Director and writer Kelly Fyffe-Marshall’s powerful short drama, “Haven”, received its North American premiere on at SXSW Film Festival, and stars Tika Simone and talented young actress, D’evina Chatrie.
We sat down with Kelly and the film’s female producer Tamar Bird for a chat.
Tell us about where this story evolved from. How long were you working on this story before you decided to start?
Haven evolved from a conversation I had with my good friend and DOP Jordan Oram. We spoke about making a powerful film that had just two characters in one room. That night I came home and wrote Haven. I thought about a picture that we don’t see in film, a black woman and her daughter getting her hair done. For black children growing up this is a safe Haven, I thought about what conversation would be born out of that. What deep secret would you reveal to your mother? From this Haven was born.
What makes Haven different or special?
Haven is three minutes long. It’s classified as a short short. In such a small timeframe, I am able to reel in the viewer, make them fall in love with the family and then leave them wanting more.
What films have been the most inspiring or influential to you and why?
I like films that display human stories, films that let us see the moments in between. What happens after the big moment? What does grief look like? What is love after the honeymoon phase? My newest favourite films are Stoker, Get Out, Three Billboards and Prisoners.
Kelly, what was the hardest part of making the film? And the second?!
The hardest part of making the film was making it without money. We lost our equipment 48 hours before we moved on to principal photography. I was able to use my connections to get back the equipment back 6 hours before call time. I never take no for an answer and pushed to make sure that I could do my part for this film, as so many gave their passion and time for this film. The second hardest part was working with a minor. D’evina Chatrie was 8-year-old and a first-time actor. With the topic of this film being so taboo, delving into it with an 8-year-old was hard. Being one of her first teachers of sexual education wasn’t something I took lightly. In four hours of rehearsal I was able to teach D’evina how sacred her body was and bring her to the performance that we see in the final film.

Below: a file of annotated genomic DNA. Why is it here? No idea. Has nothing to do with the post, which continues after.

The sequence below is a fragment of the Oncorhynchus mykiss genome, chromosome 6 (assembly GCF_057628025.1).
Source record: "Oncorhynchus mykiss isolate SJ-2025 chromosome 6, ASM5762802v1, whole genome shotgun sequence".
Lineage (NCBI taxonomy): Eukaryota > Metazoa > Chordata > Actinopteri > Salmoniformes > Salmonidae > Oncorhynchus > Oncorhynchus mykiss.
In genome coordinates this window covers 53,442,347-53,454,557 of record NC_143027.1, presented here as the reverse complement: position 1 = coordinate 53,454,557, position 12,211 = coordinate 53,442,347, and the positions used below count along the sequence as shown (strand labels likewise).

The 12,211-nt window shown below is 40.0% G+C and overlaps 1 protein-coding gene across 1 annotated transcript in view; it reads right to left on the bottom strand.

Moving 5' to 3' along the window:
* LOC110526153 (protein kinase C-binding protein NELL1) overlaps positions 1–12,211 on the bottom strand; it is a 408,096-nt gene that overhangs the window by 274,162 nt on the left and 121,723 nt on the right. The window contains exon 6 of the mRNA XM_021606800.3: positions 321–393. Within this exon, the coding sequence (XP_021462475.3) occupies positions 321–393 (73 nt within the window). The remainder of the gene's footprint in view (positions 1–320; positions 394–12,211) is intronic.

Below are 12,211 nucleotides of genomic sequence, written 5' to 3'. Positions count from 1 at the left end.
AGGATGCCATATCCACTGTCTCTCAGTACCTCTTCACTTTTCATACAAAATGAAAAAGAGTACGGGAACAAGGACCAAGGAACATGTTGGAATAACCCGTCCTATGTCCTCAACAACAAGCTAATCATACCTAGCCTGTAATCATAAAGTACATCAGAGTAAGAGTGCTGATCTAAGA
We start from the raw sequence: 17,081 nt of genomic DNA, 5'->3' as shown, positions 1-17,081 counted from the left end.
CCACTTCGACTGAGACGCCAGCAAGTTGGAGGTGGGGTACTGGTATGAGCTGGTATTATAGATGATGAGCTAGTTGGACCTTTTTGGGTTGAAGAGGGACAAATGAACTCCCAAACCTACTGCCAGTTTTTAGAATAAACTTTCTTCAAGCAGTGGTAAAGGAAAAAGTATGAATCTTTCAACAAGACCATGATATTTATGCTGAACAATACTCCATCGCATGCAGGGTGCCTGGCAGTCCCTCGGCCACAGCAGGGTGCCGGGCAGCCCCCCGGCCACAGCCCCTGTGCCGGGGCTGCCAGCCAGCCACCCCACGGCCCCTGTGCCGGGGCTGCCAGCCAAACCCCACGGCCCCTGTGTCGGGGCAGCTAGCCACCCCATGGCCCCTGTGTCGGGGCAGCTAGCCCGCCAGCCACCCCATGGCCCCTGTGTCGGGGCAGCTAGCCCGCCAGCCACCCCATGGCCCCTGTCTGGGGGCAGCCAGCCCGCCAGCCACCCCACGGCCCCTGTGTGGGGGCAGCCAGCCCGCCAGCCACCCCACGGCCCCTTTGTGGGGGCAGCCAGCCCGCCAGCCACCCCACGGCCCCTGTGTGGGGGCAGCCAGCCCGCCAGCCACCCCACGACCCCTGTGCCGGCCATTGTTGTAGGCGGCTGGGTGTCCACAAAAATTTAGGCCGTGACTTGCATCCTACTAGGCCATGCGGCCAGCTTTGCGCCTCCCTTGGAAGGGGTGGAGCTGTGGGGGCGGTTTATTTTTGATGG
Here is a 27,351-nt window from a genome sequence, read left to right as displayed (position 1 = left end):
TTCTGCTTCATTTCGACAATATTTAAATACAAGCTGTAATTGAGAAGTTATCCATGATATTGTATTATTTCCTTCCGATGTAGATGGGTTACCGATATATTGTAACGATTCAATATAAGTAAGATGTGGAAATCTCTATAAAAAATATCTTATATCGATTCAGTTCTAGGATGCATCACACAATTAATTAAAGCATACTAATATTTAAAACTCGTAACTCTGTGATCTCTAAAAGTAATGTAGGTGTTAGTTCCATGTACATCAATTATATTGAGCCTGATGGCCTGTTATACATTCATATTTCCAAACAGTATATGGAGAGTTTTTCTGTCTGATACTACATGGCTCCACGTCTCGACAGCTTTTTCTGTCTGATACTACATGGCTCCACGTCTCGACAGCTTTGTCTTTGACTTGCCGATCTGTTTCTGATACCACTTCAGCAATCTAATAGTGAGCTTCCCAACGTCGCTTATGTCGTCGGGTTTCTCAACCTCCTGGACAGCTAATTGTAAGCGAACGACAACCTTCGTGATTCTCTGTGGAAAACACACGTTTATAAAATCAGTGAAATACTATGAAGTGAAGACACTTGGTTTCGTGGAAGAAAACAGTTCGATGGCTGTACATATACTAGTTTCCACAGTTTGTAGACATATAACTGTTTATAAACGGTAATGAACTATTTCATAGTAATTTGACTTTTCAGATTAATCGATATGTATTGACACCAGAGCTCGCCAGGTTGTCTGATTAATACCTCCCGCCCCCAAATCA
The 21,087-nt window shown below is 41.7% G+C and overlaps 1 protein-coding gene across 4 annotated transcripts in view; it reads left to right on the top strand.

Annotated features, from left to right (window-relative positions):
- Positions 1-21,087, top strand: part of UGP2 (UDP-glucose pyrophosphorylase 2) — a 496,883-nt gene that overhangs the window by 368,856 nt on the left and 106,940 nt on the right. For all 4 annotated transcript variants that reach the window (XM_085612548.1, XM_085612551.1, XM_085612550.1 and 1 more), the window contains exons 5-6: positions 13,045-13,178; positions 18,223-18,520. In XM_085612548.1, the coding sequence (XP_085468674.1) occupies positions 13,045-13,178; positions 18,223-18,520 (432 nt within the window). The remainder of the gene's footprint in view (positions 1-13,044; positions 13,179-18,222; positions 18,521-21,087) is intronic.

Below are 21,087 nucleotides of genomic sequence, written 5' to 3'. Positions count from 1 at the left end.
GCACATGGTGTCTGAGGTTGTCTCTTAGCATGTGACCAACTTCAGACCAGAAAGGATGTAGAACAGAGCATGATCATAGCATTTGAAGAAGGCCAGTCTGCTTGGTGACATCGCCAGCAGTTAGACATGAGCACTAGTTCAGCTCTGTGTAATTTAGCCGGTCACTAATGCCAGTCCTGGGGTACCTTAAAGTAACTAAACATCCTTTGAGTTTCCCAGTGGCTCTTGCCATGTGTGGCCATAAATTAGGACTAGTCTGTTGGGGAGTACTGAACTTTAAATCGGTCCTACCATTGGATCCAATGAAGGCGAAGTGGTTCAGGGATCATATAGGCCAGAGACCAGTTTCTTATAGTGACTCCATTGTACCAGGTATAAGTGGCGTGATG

How’s the reception been at SXSW? Have you been before? What’s it like?
This was my first time at SXSW and it definitely my favourite creative experience so far. I felt loved, accepted and celebrated. Hearing the audience go through the emotional rollercoaster of Haven, and the silence when the credits rolled means that I’ve done my job as a writer and director. The reactions from the many film goers that approached me in the lobby after the screening was mind blowing. From tears to telling me life-long secrets I am very grateful that Haven is doing what I set out for it to do.
Kelly, what role have film festivals in general played in your life? Why are they necessary?
Film festivals are a special place that allow artists to share their art with people who appreciate it. As a filmmaker sharing your film on such a large scale allows you to reach a bigger audience. It allows you to share your story, your passion and perspectives. This is before your films are about money but are about substance.
How do you get the most out of film festivals?
As a film maker, it is dependent on the festival. For me with SXSW was about being around as many great film makers and soaking in as much knowledge. I made a schedule of all conferences I wanted to see. I put the films and events that are non-negotiable in my calendar and then use the rest of the time to go with the flow. Sleep is always negotiable.
What did you learn from this production?
I learnt that story is everything. As long as you have a great story and an amazing crew everything is possible. I call Haven ‘the little short that could’. Who would have thought that a 3-minute film would be able to affect so many?
Anything else you want to get off your chest?!
Use this film to affect change in your community. We have so many survivors of sexual assaults and child molestation. It is important as adults that we look out for children in our lives.
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